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Bromeliads

The Bromeliad Family (Bromeliaceae)

Bromeliads can be grown in containers, on tree trunks or slabs as epiphytes or in well drained, preferably high organic soil. They are generally low growing rosettes, grown for their colour (flower and foliage), hardiness, and unique form and texture.

General Cultural Hints

  • If in doubt, provide good light but not direct sun.
  • In dry climates, mist foliage in hot weather.
  • Generally prefer temperatures above 75 degrees F.
  • Don't water (or reduce watering) in cool weather when growth stops.
  • After flowering the rosette which produces the flower often dies but is replaced by offshoots - this is natural.
  • Brown or dead leaf tips indicate lack of humidity.
  • Brown patches on foliage may be sunburn.
  • Scale and mealy bug sometimes a problem.

Some Types of Bromeliad

AECHMEA

Generally very hardy, widely grown, size shape and colour extremely variable amongst around 200 species, tolerant of full sun or shade.

ANNAS

8 species, all with spiny leaves. A. comosus (The Pineapple) is the most widely grown, both as a commercial crop and in home gardens. Hardy in well drained but moist soil. Takes up to 2 years to bare fruit.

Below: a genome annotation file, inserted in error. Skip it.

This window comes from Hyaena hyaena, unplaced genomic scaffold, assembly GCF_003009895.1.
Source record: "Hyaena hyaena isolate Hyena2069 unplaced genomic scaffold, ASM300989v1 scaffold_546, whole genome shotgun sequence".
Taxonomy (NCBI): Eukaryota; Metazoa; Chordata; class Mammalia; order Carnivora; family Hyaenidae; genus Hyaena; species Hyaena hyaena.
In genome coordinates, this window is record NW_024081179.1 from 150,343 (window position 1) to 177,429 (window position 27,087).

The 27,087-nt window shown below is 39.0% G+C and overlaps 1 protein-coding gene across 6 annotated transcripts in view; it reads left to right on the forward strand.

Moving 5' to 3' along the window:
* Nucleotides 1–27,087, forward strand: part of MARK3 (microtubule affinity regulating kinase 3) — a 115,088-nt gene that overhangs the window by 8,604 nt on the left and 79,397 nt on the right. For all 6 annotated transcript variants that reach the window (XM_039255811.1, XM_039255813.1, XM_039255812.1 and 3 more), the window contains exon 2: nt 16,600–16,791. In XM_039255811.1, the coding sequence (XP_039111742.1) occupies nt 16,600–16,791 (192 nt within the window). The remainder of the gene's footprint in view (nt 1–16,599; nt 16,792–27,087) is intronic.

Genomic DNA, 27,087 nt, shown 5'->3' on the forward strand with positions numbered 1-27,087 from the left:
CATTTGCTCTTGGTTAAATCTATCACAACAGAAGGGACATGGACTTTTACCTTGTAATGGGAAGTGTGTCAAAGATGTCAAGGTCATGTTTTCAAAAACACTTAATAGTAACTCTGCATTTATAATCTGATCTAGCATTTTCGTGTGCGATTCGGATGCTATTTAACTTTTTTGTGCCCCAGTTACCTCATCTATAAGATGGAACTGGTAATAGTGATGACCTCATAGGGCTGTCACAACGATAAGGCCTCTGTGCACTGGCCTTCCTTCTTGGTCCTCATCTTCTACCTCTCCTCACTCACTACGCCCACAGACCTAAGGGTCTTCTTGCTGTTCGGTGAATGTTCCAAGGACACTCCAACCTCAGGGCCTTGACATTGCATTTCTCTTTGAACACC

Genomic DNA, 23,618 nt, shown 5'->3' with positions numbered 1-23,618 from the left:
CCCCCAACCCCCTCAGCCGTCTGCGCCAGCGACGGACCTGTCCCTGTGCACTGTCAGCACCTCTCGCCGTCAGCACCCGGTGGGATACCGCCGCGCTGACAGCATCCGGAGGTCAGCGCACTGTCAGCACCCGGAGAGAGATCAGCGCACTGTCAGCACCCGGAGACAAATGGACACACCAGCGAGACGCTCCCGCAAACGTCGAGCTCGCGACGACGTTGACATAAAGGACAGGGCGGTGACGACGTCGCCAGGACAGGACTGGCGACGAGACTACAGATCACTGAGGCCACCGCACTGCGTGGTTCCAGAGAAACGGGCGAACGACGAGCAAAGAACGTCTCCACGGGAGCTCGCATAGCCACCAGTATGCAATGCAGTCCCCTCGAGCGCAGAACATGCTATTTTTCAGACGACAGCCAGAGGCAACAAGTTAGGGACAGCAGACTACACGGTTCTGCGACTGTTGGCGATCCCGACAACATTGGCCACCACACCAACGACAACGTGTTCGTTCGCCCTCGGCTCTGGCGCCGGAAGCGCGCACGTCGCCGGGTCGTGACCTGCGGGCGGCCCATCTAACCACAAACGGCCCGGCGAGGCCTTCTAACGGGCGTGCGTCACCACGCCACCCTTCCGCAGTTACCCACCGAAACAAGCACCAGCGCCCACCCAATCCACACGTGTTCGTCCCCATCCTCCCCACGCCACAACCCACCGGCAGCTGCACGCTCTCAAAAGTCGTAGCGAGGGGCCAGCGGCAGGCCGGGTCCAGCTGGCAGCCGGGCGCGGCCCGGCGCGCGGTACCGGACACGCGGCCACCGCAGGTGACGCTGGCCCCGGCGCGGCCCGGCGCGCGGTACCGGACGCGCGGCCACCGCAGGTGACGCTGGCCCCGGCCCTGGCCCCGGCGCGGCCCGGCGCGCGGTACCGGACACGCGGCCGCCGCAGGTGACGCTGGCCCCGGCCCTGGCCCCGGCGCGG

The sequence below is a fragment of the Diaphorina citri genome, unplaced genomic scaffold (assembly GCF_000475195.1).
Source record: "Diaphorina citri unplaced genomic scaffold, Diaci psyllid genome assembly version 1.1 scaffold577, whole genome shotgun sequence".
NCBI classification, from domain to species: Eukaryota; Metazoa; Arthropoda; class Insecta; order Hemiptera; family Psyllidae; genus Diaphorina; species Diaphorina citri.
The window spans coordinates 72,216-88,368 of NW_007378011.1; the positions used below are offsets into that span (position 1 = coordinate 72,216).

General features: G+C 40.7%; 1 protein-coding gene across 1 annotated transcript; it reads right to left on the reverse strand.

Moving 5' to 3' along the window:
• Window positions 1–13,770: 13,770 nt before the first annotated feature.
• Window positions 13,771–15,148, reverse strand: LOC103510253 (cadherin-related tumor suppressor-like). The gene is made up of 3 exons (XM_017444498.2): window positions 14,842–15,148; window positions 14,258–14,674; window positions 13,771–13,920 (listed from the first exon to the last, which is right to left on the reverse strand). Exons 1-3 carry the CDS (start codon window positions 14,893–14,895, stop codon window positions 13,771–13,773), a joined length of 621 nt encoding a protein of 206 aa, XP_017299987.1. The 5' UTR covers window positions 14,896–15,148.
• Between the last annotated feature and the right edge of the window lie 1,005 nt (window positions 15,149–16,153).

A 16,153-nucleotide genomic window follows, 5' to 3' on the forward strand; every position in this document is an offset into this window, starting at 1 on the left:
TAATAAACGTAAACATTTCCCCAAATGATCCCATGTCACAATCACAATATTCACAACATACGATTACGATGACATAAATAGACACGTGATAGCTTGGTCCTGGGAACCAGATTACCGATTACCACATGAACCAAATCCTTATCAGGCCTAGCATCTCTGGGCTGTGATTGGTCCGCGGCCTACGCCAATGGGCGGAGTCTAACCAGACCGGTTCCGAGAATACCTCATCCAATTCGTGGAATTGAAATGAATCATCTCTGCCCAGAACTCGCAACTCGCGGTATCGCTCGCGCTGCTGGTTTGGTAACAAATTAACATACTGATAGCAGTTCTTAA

BILLBERGIA

61 species, foliage generally taller, tubular and with less leaves than other bromeliads, stalks bearing tubular flowers spring from the centre of the plant, very hardy, tolerate full sun.

CRYPTANTHUS (Earth stars)

26 species, form low flattish rosettes, hardy, grow in sun or shade, dry or wet, foliage colours variable, flowers white.

GUSMANIA

158 species, native to wet humid forests, usually growing on trees, flowers yellow to red and orange, avoid cool areas, best in wet tropics.

NEOREGELIA

94 species, great variety in foliage colour and texture, vary from small (3 cm diameter) to large plants (over 1 metre diameter).

NIDULARIUM

42 species, medium size plants, flowers red, white or blue, leaves have fine spines.

TILLANDSIA

Plant size can vary considerably, Difficult at high altitudes, most gave bluish tubular flowers.

VRIESEA

Approx. 290 species, very adaptable though commonly native to tropical rainforests, ideally part shade, spineless leaves, cold tolerant, foliage variable in texture and colours.

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